Intimal hyperplasia (IH) in arterialized vein bypass grafts is a significant cause of vein graft (VG) stenosis and delayed graft failure. Injury at the time of implantation or as a consequence of transplantation into the high- pressure arterial system contributes to these delayed events. In a canine model, we have identified alterations in the transcriptome following implantation/arterialization injury, and have separated genetic events in the endothelium from those in medial smooth muscle cells (SMC). Using Systems Biology, we have identified the upregulated genes that were most essential to the injury response. Through back propagation, an integrated network was built starting with genes differentially expressed at the latest time-points i.e. 30 days (D), followed by adding upstream interactive genes from each prior time-point. This identified collagen 1A1 (Col1A1) at 30D, as a central cornerstone of back propagation and dominant contributor to IH lesions, as well as Interleukin (IL)- 6, IL-8, and PKC? as focus hub genes that were differentially upregulated across all time-points, starting at 2 hours (H) -12H post-surgery. These results establish causality relationships clarifying the pathogenesis of VG implantation injury, and identifying novel targets for its prevention. It is our hypothesis that silencing of focal hub and final lesion genes will diminish processes associated with VG implantation injury and thereby IH. Toward this goal, we have devised and refined methodology for silencing one or more genes under operating room constrains. In the proposed study we will apply siRNA technology to (i) systematically evaluate effectiveness and durability of silencing target genes (IL-6, IL-8, and PKC?, and Col1A1) and achieving protein knockdown in human saphenous vein endothelial cell (EC) and SMC cultures and confirming this effectiveness ex vivo in the intact wall of the human saphenous vein, (ii) determine the most successful siRNA cocktail that can prevent IH using a mouse vein bypass graft model and (iii) test the most effective siRNA cocktail and determine the genetic sequelae in a canine vein bypass graft translational model. State-of the art microarrays, Laser Capture Microdissection (LCM), as well as sophisticated and innovative global transcriptome analysis using Systems Biology will be employed. In addition, standardized immunohistochemistry, cellular, biochemical and molecular techniques will be used. Our investigative team has demonstrated the multidisciplinary collaboration essential to successful conduct of this proposal. We strongly believe this work will greatly strengthen the application of gene silencing to VG in patients, forecasting its expansion to other clinical problems in vascular surgery. In addition, this work will undoubtedly broaden our understanding of vascular wall biology.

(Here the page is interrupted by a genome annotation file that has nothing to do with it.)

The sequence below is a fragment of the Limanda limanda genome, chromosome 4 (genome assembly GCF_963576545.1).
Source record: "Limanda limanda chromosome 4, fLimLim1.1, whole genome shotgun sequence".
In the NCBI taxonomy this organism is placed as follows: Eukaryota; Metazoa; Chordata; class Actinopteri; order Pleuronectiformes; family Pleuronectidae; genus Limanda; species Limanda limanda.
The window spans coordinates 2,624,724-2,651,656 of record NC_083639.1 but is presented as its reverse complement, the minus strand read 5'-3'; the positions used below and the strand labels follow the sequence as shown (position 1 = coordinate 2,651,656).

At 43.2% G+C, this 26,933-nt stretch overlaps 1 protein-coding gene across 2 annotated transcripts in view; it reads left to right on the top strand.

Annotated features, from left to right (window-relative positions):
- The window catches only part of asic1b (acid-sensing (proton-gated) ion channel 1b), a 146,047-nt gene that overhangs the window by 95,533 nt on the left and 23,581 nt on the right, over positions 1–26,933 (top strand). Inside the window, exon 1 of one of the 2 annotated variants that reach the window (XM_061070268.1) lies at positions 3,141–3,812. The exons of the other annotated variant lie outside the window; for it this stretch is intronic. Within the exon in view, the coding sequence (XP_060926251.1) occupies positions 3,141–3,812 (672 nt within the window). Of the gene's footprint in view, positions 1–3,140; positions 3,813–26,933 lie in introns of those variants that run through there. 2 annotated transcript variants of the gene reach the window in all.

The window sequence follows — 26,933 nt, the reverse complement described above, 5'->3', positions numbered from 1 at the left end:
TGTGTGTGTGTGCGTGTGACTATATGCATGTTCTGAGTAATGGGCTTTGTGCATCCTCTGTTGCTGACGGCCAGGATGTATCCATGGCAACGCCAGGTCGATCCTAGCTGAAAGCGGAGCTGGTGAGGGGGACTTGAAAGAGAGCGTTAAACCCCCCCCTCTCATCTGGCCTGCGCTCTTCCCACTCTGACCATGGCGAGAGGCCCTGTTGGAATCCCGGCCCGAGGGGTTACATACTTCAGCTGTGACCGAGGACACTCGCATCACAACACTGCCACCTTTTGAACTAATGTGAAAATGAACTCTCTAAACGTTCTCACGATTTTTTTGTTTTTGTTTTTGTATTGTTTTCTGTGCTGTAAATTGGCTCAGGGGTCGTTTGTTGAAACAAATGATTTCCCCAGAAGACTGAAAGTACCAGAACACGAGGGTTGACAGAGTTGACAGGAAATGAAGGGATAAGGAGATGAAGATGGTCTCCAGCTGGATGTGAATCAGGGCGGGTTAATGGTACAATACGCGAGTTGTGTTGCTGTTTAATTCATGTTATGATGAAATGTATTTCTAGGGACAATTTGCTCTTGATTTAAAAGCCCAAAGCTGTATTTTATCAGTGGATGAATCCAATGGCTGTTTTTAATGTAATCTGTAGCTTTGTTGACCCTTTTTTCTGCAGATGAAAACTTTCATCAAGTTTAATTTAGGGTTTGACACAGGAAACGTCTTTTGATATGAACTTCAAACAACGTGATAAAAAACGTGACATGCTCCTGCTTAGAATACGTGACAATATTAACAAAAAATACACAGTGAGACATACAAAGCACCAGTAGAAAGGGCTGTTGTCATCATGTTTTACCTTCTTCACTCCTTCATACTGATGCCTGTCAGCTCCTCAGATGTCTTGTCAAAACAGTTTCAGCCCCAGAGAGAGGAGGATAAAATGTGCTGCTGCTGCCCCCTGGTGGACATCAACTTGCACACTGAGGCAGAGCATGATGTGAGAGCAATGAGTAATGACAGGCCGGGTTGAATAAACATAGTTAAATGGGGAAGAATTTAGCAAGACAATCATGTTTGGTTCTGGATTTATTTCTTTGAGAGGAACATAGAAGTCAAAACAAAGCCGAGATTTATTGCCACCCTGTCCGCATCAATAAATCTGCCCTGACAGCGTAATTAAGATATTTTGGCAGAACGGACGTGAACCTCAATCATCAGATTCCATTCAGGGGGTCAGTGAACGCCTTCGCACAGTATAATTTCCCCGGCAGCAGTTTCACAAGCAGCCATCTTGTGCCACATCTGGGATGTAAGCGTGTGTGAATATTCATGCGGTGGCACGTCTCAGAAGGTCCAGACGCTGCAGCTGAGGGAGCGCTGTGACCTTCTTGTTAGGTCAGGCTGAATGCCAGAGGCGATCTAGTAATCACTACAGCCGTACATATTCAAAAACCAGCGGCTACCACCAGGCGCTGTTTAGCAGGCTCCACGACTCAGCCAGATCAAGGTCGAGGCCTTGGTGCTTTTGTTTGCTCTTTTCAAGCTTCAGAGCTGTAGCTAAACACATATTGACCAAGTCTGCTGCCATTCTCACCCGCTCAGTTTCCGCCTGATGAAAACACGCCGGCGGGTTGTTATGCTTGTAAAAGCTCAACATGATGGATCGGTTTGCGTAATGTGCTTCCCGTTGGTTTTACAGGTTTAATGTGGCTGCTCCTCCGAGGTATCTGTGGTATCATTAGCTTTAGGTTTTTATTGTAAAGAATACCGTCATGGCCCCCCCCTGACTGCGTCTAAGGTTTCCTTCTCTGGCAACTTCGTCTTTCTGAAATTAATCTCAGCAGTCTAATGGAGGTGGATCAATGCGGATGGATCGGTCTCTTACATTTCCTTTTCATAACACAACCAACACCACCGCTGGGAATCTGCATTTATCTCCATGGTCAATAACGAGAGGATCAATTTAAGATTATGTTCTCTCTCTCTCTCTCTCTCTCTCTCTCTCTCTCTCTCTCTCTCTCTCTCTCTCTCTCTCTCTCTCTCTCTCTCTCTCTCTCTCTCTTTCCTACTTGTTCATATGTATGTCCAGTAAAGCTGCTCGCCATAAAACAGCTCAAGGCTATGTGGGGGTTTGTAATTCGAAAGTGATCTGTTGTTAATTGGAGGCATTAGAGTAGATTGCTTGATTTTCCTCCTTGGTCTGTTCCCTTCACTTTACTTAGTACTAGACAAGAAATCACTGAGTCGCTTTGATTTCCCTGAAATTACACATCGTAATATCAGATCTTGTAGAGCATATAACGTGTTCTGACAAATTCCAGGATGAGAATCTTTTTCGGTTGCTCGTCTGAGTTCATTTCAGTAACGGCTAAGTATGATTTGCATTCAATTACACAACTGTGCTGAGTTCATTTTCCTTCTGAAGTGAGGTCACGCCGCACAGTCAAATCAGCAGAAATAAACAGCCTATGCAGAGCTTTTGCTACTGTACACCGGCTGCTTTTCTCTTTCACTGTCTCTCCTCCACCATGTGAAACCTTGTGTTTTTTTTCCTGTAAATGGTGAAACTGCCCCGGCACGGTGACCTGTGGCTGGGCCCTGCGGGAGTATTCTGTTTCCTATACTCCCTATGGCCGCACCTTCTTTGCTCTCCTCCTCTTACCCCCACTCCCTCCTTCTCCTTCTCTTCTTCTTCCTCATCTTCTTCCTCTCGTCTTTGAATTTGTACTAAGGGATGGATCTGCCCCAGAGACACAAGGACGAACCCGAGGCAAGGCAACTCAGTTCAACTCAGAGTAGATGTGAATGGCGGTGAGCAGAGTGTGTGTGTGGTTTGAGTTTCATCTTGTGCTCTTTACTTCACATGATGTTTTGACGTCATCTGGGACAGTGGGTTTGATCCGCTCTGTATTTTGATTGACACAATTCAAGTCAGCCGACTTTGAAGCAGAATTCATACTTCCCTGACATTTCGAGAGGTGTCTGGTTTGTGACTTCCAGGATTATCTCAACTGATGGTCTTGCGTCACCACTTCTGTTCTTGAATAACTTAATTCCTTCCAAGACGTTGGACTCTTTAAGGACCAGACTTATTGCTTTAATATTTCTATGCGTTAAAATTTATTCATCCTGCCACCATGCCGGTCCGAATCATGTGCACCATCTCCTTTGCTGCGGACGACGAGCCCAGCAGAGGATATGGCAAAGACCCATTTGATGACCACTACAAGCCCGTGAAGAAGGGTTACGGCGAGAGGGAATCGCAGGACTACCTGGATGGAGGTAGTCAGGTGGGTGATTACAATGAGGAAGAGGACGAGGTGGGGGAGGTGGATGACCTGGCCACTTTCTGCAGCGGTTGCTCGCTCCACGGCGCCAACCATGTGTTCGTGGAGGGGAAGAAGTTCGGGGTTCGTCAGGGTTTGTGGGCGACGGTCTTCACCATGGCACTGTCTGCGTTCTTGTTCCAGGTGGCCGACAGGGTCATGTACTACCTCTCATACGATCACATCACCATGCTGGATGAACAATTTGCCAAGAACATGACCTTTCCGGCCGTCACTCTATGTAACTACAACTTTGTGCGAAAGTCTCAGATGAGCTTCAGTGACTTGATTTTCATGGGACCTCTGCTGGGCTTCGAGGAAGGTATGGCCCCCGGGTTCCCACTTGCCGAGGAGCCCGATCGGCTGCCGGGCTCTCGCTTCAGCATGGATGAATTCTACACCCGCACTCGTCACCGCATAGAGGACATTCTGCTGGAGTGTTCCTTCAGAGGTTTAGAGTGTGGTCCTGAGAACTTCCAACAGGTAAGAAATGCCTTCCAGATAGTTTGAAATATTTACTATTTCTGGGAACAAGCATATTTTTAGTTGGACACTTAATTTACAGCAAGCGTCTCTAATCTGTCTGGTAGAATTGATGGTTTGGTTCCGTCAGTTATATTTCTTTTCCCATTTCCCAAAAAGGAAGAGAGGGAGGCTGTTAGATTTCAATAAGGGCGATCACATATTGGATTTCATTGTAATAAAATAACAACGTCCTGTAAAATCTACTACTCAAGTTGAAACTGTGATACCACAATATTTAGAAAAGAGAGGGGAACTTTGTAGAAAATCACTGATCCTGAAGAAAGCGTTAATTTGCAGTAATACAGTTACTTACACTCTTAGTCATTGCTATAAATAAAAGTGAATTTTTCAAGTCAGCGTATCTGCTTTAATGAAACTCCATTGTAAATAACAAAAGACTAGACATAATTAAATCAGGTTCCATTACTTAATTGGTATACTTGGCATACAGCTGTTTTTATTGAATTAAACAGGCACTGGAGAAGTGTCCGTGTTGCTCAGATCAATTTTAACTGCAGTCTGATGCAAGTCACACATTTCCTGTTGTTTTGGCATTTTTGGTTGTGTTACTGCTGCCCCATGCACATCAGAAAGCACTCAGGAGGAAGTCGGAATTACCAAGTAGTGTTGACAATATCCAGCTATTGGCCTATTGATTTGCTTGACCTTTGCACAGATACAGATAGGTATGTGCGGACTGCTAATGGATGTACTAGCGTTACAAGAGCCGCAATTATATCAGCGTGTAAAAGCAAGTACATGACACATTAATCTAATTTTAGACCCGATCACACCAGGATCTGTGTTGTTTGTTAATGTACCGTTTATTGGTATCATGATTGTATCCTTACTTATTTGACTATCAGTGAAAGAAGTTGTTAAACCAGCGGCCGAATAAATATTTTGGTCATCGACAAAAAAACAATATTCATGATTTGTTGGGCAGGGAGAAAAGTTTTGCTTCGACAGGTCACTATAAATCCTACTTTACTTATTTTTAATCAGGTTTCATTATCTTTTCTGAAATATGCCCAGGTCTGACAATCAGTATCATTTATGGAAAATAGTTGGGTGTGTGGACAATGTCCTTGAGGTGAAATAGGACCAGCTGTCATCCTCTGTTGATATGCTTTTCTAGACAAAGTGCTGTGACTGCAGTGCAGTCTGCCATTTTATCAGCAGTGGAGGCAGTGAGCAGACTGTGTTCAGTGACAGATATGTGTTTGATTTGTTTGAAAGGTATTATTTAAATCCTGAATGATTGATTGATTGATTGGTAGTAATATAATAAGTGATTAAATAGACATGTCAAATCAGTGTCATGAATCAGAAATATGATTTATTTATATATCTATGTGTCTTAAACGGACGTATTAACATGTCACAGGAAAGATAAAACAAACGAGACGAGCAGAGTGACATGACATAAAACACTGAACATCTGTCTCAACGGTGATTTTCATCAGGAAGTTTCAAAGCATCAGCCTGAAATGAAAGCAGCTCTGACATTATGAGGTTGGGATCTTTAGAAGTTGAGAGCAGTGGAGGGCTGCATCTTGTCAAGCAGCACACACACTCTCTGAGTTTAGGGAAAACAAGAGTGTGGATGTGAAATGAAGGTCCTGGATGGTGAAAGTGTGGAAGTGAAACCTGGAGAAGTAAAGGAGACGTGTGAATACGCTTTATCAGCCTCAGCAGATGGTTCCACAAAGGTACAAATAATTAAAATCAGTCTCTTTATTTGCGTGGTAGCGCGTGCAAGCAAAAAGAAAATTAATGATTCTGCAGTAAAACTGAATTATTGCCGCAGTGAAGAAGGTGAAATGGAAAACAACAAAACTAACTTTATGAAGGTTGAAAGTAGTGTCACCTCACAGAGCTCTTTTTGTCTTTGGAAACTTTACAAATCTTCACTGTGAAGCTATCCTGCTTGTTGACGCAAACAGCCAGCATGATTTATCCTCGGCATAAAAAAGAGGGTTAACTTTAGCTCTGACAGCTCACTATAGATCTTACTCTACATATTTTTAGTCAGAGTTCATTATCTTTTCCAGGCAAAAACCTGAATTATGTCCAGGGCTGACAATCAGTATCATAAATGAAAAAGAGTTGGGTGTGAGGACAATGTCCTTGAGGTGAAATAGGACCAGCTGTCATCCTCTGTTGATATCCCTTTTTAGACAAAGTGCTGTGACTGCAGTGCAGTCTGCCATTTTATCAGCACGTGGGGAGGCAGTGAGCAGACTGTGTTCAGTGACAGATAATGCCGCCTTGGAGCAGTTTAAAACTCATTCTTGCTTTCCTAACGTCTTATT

Scar tissue formation due to surgical injury is a major cause for failure of heart bypass grafts and bypass grafts for peripheral vascular disease. The investigators propose to prevent formation of this scar tissue from forming by controlling expression of the genes that cause it, using techniques that can be applied in the operating room.
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